2022 will be a ‘golden year’ for off-site manufacturing as construction becomes more efficient
Written by Des Duddy, Managing Director at Protrade
Back in 2011, a quite astonishing feat happened.
In China, a prefabrication business, which proclaimed itself as the world’s fastest builder, erected the 30-story T30 Tower Hotel in a little over two weeks. That same company went on to build a 57-storey building in just 19 days in 2015, doing so by completing three floors of the structure every day.
Even more recently, it may be easier for you to recall the Huoshenshan hospital that was built in Wuhan in 10 days in 2020, as a result of the COVID-19 pandemic.
All three of the above examples were extraordinary feats of construction over the last decade, with the latter drawing fascination from across the world as millions visited sites like YouTube to watch time-lapse videos of how it was achieved.
As remarkable as they were, they are the latest in a clear line of indicators of the route our industry is inevitably heading in.
MMC (Modern Methods of Construction) and off-site manufacturing are nothing new. However, its adoption as the primary method of working across the industry has been accelerated by the need for construction to be far more efficient after a rough couple of years.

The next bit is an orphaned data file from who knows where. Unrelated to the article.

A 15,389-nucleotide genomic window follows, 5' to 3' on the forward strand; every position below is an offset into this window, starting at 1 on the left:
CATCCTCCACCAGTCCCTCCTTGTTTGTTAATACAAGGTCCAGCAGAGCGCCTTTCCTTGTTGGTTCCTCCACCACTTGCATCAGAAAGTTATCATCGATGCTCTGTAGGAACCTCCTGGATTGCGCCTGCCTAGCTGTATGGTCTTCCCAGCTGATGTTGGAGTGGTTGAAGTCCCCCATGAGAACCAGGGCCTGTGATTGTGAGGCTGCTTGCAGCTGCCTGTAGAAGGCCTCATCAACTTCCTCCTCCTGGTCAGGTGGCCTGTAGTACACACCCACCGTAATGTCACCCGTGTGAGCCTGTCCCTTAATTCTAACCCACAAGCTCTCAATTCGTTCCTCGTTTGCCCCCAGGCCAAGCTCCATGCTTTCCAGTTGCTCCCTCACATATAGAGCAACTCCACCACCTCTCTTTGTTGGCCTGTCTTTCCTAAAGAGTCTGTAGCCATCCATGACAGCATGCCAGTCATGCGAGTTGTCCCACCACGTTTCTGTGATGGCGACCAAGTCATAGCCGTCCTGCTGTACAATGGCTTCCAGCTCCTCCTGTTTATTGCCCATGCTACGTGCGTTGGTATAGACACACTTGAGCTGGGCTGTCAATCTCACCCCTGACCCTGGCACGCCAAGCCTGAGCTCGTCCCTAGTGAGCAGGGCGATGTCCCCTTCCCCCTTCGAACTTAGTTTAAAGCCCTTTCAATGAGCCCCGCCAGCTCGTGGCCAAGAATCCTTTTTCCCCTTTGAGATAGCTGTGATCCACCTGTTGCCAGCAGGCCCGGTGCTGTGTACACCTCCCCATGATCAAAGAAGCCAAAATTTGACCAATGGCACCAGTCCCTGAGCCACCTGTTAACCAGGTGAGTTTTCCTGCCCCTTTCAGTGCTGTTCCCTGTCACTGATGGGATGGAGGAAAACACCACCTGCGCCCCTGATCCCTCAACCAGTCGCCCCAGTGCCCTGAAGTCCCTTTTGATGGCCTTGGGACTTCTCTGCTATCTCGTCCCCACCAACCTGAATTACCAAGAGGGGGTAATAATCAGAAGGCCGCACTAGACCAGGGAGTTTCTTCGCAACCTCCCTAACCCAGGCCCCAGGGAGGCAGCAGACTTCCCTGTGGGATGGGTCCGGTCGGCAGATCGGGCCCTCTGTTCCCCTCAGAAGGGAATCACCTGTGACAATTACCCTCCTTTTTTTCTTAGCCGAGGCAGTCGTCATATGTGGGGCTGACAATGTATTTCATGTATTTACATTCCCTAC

Prior to 2022, the off-site construction of buildings, building elements and structures accounts for around 2% of the total construction market. Thanks to a perfect storm, though, we’re going to see MMC and off-site manufacturing boom and those examples of construction feats I alluded to will become the norm in the years to come.
In this article, we’re going to explore why MMC and off-site manufacturing will become invaluable to the construction sector as it enters a crucial point in its journey to return to pre-pandemic levels by 2023.
The three main benefits of MMC and off-site manufacturing beyond efficiency
There are several articles out there that document the basic benefits of MMC and off-site manufacturing and so I’m not going to go over old ground.
Focusing purely on the economics, though, there is enormous investment going into it in the UK, and for good reason too.
There are three obvious benefits to the country and the economy:
- the first is the commercial gain
- its ability to give companies a competitive edge
- improve the sector’s capability to meet demand after a pandemic that saw multiple projects mothballed and kicked into the long grass during 2020 and 2021.
Off-site manufacturing techniques have progressed significantly over the last few years, moving it on significantly from a time when it held a tarred reputation and was used mainly as temporary accommodation; your portacabins and the like.
Instead, what we now have are buildings and structures that are produced to incredibly high and repeatable standards, as we saw with the hospital that was built in Wuhan in just 10 days.
A word on supply shortages, raw material price inflation, and demand… it’s only going to get worse